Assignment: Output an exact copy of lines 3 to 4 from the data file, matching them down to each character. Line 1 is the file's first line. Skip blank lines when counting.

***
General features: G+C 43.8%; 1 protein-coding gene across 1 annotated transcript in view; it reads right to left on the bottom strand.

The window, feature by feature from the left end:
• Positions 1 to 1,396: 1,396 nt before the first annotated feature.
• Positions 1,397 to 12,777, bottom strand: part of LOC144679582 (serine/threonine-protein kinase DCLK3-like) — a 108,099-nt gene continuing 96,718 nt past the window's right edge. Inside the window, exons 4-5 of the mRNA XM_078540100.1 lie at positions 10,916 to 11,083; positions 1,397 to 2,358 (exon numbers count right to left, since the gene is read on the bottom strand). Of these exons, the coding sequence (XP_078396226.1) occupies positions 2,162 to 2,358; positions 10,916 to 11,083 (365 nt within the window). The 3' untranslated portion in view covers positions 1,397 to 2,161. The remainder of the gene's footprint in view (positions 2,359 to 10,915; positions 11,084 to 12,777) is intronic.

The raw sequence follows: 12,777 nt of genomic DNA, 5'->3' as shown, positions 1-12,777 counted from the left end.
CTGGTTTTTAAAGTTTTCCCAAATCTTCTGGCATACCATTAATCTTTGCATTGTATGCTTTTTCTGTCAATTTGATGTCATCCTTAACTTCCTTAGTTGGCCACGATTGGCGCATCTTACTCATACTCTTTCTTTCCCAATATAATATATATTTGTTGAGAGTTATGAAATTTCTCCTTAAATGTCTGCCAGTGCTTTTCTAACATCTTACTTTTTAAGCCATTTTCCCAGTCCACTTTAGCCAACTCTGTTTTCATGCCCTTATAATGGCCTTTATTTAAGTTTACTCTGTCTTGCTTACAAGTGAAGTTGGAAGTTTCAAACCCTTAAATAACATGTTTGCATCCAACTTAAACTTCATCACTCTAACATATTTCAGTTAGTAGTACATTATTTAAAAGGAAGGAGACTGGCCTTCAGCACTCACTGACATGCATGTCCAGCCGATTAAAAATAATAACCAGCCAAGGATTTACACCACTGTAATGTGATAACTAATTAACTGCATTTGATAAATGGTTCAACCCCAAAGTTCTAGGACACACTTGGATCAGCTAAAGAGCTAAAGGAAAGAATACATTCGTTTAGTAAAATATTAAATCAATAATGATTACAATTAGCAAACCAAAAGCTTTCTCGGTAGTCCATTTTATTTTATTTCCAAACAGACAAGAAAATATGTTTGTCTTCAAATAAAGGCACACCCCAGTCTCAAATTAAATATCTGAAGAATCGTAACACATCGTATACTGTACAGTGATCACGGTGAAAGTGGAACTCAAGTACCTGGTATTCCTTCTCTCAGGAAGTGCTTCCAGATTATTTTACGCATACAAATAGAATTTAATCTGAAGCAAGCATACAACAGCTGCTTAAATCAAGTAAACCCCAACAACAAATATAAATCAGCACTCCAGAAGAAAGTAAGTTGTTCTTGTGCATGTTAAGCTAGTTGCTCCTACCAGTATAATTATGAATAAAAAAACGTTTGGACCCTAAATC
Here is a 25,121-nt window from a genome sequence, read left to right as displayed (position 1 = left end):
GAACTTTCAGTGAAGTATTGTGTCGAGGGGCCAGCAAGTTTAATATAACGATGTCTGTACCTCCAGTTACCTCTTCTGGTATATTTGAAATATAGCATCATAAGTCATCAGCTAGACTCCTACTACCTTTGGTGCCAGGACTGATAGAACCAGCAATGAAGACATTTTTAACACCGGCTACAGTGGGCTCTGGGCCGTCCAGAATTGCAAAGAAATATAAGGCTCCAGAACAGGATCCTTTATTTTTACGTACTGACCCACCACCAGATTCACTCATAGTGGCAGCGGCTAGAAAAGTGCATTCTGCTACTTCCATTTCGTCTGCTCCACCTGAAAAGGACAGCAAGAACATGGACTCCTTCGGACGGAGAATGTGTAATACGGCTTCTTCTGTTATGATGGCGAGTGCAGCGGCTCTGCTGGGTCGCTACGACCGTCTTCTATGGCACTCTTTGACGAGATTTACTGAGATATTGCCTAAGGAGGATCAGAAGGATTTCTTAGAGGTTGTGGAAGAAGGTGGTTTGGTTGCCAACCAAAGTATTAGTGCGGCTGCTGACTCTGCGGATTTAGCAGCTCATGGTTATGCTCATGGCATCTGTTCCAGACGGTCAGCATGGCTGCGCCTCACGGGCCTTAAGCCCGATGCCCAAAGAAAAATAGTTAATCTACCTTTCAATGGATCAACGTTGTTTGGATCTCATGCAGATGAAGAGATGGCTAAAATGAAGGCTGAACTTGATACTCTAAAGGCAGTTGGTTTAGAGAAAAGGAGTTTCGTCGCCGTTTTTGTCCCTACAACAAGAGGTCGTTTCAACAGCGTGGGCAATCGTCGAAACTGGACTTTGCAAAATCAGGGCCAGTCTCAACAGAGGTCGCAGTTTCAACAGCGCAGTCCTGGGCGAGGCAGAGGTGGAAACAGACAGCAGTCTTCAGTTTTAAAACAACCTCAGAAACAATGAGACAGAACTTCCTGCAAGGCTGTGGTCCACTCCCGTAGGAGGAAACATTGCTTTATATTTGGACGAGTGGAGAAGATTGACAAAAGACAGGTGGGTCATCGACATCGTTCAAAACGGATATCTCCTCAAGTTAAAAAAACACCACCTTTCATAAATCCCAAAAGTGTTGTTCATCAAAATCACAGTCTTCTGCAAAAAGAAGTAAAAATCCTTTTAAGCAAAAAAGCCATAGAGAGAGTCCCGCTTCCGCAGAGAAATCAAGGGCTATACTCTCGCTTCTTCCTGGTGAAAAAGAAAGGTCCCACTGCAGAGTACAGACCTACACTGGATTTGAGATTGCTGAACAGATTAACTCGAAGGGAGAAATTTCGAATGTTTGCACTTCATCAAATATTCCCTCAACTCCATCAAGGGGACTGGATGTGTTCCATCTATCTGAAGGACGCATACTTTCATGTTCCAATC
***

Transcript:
• Positions 1 to 1,396: 1,396 nt before the first annotated feature.
• Positions 1,397 to 12,777, bottom strand: part of LOC144679582 (serine/threonine-protein kinase DCLK3-like) — a 108,099-nt gene continuing 96,718 nt past the window's right edge. Inside the window, exons 4-5 of the mRNA XM_078540100.1 lie at positions 10,916 to 11,083; positions 1,397 to 2,358 (exon numbers count right to left, since the gene is read on the bottom strand). Of these exons, the coding sequence (XP_078396226.1) occupies positions 2,162 to 2,358; positions 10,916 to 11,083 (365 nt within the window). The 3' untranslated portion in view covers positions 1,397 to 2,161. The remainder of the gene's footprint in view (positions 2,359 to 10,915; positions 11,084 to 12,777) is intronic.